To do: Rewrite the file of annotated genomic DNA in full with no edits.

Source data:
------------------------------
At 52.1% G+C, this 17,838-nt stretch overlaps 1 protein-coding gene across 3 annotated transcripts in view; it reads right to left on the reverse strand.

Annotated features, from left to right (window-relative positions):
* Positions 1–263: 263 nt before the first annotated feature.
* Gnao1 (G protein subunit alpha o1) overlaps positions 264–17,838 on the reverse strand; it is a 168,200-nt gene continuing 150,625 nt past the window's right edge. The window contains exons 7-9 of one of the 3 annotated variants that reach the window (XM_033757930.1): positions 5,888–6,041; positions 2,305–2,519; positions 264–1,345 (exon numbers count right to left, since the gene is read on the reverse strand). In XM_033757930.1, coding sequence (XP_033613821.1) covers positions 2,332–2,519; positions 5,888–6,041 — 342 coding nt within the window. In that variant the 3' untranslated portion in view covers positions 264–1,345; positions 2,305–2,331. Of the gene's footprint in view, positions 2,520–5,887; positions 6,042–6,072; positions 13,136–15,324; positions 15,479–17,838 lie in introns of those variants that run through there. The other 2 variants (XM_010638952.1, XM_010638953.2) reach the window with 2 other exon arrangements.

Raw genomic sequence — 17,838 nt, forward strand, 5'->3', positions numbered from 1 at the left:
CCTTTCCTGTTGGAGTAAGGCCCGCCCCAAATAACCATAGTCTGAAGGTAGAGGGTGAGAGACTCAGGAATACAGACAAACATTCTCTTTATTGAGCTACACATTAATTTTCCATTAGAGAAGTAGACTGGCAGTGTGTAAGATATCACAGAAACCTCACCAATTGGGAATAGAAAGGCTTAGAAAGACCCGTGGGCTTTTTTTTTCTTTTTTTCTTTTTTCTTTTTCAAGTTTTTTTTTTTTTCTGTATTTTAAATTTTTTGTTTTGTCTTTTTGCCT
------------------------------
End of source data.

At 52.1% G+C, this 17,838-nt stretch overlaps 1 protein-coding gene across 3 annotated transcripts in view; it reads right to left on the reverse strand.

Annotated features, from left to right (window-relative positions):
* Positions 1–263: 263 nt before the first annotated feature.
* Gnao1 (G protein subunit alpha o1) overlaps positions 264–17,838 on the reverse strand; it is a 168,200-nt gene continuing 150,625 nt past the window's right edge. The window contains exons 7-9 of one of the 3 annotated variants that reach the window (XM_033757930.1): positions 5,888–6,041; positions 2,305–2,519; positions 264–1,345 (exon numbers count right to left, since the gene is read on the reverse strand). In XM_033757930.1, coding sequence (XP_033613821.1) covers positions 2,332–2,519; positions 5,888–6,041 — 342 coding nt within the window. In that variant the 3' untranslated portion in view covers positions 264–1,345; positions 2,305–2,331. Of the gene's footprint in view, positions 2,520–5,887; positions 6,042–6,072; positions 13,136–15,324; positions 15,479–17,838 lie in introns of those variants that run through there. The other 2 variants (XM_010638952.1, XM_010638953.2) reach the window with 2 other exon arrangements.

Raw genomic sequence — 17,838 nt, forward strand, 5'->3', positions numbered from 1 at the left:
CCTTTCCTGTTGGAGTAAGGCCCGCCCCAAATAACCATAGTCTGAAGGTAGAGGGTGAGAGACTCAGGAATACAGACAAACATTCTCTTTATTGAGCTACACATTAATTTTCCATTAGAGAAGTAGACTGGCAGTGTGTAAGATATCACAGAAACCTCACCAATTGGGAATAGAAAGGCTTAGAAAGACCCGTGGGCTTTTTTTTTCTTTTTTTCTTTTTTCTTTTTCAAGTTTTTTTTTTTTTCTGTATTTTAAATTTTTTGTTTTGTCTTTTTGCCT